Saturday, October 29, 2016

Expedition 49 Trio Ready to Leave the International Space Station

NASA astronaut Kate Rubins is pictured inside of the Soyuz MS-01 spacecraft while conducting routine spacesuit checks. Rubins, suited up in a Russian Sokol Launch and Entry suit, was conducting leak checks in advance of her upcoming landing along with Japan Aerospace Exploration Agency astronaut Takuya Onishi and cosmonaut Anatoly Ivanishin of the Russian space agency Roscosmos. Photo Credit: NASA

Wrapping up their 115-day stay in space, the Expedition 49 trio will depart from the International Space Station tonight to land on the steppe of Kazakhstan southeast of Dzhezkazgan. The crew has already packed up and is ready for the upcoming three-and-a-half hour return flight to Earth.

The trio consisting of NASA astronaut Kate Rubins, Russian cosmonaut Anatoly Ivanishin and Japanese astronaut Takuya Onishi, will return home aboard the same spacecraft that transported them to the orbital outpost on July 9, 2016 - Soyuz MS-01. It is the first vehicle of the upgraded Soyuz MS series, a modified version of Russia’s flagship Soyuz TMA crewed vehicle. The new MS variant includes an improved position control engine and a GLONASS/GPS system. The spacecraft also has a new approach and docking system, a new computer, and more power-efficient solar panels.

During this week, the crew conducted last inspections of the Soyuz MS-01 spacecraft, checking all the systems and performing leak checks to make sure that everything is buttoned up for the departure. They also carried out a series of training sessions, testing descent maneuvers that will be repeated in-flight.

On Friday, Ivanishin handed command of ISS over to NASA astronaut Shane Kimbrough in a traditional Change of Command ceremony that took place at 3:37 p.m. EDT (19:37 GMT). Kimbrough will officially begin his Expedition 50 leadership Soyuz MS-01 undocks from the Space Station.

Rubins and her crewmates are scheduled to enter the Soyuz spacecraft at 5:15 p.m. EDT (21:15 GMT) on Saturday, Oct. 29, bidding farewell to Kimbrough and Russian cosmonauts Sergey Ryzhikov and Andrey Borisenko that will stay in space until February 2017. The spacecraft’s hatch will immediately close starting a three-hour long sequence of leak and pressure checks needed to prepare the vehicle and its crew for leaving the ISS.

Wearing their Sokol suits and buckled up securely in seats inside the spacecraft’s Entry Module, the crew will undock from the Station’s Rassvet Module at 8:35 p.m. EDT (0:35 GMT on Oct. 30). Shortly after detachment, Soyuz will conduct two separation burns within a six-minute time span. These two burns will be required in order to perform a roll maneuver and set up the nominal departure path.

After a two-hour long fly-around of Earth, during which the spacecraft will complete one and a half orbit of our planet, Ivanishin as the mission commander, will “hit the brakes” of Soyuz, starting a deorbit burn of its engine at 11:06 p.m. EDT (3:06 GMT on Oct. 30). This burn, lasting approximately four minutes and 37 seconds, is needed to set a re-entry trajectory towards landing in the designated area.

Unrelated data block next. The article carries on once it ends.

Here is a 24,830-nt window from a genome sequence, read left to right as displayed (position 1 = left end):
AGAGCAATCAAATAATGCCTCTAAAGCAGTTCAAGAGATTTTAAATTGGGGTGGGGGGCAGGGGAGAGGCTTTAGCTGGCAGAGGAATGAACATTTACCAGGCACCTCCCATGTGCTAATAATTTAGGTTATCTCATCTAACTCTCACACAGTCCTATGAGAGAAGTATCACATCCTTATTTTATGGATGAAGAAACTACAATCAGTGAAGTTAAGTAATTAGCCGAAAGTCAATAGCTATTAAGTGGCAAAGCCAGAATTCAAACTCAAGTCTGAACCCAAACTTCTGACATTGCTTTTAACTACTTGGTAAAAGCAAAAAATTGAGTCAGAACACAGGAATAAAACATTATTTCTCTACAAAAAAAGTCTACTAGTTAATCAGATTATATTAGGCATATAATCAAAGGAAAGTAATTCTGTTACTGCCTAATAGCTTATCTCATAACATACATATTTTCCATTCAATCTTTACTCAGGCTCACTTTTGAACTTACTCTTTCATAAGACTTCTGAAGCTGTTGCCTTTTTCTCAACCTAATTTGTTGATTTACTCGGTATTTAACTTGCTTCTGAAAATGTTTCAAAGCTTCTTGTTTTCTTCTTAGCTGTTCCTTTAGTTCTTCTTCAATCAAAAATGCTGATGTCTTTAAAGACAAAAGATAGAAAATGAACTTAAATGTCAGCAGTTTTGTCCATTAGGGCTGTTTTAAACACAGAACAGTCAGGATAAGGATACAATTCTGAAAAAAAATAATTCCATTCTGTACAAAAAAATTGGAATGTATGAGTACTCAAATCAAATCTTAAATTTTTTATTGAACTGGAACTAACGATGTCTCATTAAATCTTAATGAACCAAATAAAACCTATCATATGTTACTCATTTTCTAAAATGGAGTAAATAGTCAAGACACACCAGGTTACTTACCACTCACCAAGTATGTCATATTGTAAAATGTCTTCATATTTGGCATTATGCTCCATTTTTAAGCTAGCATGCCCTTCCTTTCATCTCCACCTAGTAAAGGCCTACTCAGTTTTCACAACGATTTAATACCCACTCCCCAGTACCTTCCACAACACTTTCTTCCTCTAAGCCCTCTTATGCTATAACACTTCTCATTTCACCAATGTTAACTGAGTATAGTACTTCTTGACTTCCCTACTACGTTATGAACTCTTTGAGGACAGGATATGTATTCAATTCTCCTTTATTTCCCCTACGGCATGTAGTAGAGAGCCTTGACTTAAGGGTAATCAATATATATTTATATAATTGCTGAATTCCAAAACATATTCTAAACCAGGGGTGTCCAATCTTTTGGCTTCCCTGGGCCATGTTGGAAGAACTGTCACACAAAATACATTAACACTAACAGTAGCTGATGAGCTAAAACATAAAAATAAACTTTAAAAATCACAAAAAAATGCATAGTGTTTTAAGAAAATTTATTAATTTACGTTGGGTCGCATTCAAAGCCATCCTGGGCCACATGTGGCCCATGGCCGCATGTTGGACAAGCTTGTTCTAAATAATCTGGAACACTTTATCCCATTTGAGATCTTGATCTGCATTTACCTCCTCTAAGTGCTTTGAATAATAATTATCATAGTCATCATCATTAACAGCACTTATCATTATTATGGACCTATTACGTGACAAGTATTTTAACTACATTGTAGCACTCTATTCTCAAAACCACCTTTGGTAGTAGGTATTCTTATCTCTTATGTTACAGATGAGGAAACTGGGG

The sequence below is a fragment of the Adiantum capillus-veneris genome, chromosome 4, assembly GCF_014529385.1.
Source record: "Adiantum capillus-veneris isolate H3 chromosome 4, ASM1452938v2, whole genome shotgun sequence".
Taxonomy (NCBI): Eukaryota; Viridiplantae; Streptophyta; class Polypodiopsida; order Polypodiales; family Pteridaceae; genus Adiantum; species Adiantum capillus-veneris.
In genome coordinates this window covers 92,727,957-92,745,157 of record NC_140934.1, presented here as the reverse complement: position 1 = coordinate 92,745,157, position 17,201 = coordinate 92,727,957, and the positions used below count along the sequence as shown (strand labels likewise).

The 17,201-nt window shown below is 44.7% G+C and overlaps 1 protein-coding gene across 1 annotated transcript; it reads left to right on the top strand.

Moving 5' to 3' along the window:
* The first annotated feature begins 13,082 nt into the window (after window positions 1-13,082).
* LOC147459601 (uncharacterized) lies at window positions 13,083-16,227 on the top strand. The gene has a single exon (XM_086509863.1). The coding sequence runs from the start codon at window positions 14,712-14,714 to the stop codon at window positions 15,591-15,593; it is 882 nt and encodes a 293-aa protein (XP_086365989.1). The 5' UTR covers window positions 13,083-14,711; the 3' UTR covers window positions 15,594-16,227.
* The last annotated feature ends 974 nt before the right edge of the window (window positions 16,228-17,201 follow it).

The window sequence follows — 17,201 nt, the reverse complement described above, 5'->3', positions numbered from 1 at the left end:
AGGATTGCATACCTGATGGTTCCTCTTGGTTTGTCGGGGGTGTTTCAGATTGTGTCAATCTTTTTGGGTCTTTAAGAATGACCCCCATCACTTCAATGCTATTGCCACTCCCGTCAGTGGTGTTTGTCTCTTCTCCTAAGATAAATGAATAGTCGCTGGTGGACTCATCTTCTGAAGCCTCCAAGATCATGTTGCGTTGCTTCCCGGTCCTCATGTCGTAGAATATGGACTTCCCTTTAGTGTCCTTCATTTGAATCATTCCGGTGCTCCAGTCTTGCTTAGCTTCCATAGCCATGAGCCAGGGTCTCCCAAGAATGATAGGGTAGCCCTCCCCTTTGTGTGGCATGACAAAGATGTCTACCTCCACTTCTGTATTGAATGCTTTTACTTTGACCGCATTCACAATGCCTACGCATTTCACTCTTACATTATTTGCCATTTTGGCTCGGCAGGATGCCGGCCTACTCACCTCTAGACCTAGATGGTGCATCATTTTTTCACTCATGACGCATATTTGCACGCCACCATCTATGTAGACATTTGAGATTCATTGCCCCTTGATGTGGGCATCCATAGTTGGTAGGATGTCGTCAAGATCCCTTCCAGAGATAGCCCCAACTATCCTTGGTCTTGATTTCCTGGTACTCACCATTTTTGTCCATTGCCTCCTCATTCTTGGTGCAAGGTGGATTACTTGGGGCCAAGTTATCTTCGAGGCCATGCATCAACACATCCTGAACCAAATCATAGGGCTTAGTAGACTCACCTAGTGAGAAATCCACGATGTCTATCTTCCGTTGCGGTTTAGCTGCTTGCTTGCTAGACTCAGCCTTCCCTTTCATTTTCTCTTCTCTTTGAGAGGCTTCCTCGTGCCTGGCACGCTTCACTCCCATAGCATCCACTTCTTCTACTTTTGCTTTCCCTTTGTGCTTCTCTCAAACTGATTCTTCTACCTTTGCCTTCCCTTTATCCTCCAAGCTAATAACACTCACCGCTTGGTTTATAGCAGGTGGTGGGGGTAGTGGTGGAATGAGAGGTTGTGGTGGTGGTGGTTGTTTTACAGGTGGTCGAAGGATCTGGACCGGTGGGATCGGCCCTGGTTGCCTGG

Three Soyuz modules will separate from each other at about 11:33 EDT (3:33 GMT on Oct. 30) at an altitude of about 87 miles (140 kilometers). The Entry Module carrying the crew will start another braking maneuvers, commencing a controlled descent, while Orbital and Service Modules are slated to be burned out in the atmosphere.

The atmospheric re-entry of the crew will start at 11:36 EDT (3:33 GMT on Oct. 30) at an altitude of approximately 62 miles (100 kilometers) - the so-called “Karman line”, the boundary between the Earth's atmosphere and outer space. Soyuz will open its parachutes at an altitude of 6.7 miles (10.8 kilometers) at 11:44 EDT (3:44 GMT on Oct. 30) and is expected to land some 15 minutes later, at about midnight EDT (3:59 GMT on Oct. 30) in a remote area in the Kazakh steppe.

To secure the landing and to assist the crew disembarking from the Soyuz spacecraft on the ground, Russia has already deployed military aircraft to four airfields around the landing area. The pilots will locate the space capsule, conduct a medical examination of the cosmonauts and evacuate them from the landing site together with the space capsule. The Russian ITAR-TASS press agency reports that the search and rescue team comprises of around 200 military servicemen, fourteen Mi-8 helicopters, Antonov An-12 and An-26 aircraft and 20 other planes including four search-and-evacuate amphibious aircraft.

Afterward, the crew will be transported to the city of Karaganda in Kazakhstan for a traditional welcome home ceremony. Ivanishin will then return to Star City near Moscow while Rubins and Onishi are expected to board a plane to NASA’s Johnson Space Center in Houston.

The landing will end the crew’s four-month stay in space during which they conducted hundreds of experiments in biology, biotechnology, physical science and Earth science aboard the orbital laboratory. Moreover, Rubins performed two spacewalks: on Aug. 19 and Sept. 1, and became the first person to sequence DNA in space.

“This is truly an experiment in all senses of the word. We did not know if it was going to work the first time we did sequencing in space,” she said earlier this month.

The Space Station crew will be downsized to three until Nov. 17 when the Soyuz MS-03 spacecraft is scheduled to lift off from the Baikonur Cosmodrome in Kazakhstan. The mission will deliver a trio of Expedition 50 crew members comprising of: NASA’s Peggy A. Whitson, Oleg Novitskiy of Roscosmos and ESA astronaut Thomas Pesquet.

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